It’s a complete technical tour de force too, featuring (cliché alert) Formula 1 technology for the road. That means its V12 engine is coupled to a so-called Hy-Kers system (effectively making it a hybrid, complete with chunk-sized battery pack) driven through a seven-speed automatic gearbox.
That combined little lot means it produces in excess of 900 horsepower and – important when you’re a supercar maker that’s into willy-waving – it’ll reach 186 mph in 2 seconds faster than its British rival from Woking. Which we imagine will matter to its owners.
While our battle to get on the stand (and a press scrum around it which ranked second only to British tabloid reporters around the Duchess of Cambridge) meant we struggled to truly stand back and drink in the car, we grew to like its looks. It might be extreme but it didn't feely stupidly gratuitous in the way the nearby Lamborghini Veneno did.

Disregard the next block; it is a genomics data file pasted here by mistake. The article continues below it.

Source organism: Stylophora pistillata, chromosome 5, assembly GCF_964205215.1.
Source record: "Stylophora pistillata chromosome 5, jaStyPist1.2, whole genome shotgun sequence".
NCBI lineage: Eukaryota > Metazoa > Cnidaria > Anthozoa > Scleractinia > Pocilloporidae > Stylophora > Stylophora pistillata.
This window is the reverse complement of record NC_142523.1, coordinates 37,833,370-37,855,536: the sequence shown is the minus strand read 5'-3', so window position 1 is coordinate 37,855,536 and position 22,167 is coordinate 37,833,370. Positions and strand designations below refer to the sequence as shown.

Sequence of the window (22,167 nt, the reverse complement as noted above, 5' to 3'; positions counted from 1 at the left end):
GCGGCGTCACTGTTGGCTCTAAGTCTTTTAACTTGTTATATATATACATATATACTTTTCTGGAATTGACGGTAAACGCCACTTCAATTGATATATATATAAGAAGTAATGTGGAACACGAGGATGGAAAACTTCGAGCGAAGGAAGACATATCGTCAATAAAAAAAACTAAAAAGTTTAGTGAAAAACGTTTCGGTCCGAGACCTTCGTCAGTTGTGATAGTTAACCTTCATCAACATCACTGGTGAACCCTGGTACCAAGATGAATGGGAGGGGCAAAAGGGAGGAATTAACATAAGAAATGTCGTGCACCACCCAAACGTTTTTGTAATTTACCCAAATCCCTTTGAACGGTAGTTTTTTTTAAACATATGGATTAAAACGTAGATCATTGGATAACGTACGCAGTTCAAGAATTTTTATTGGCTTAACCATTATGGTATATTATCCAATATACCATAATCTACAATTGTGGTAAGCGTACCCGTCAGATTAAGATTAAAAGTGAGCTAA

Should you have a spare Million-odd euros sloshing around to buy one, you’d better hope you’re on first-name terms already with some important people in Maranello (it might help if your second name is Clapton or Mason). Because only a couple of hundred will be made and you need to be "selected" in order to get one – just like you did with the Enzo that this car "replaces".
We suspect that, for most Ferrari fans, it’s this sense of true stardom that the brand’s really all about. Which if you’re into it, means that all there’s left to get your heard around, is a truly spectacularly silly name.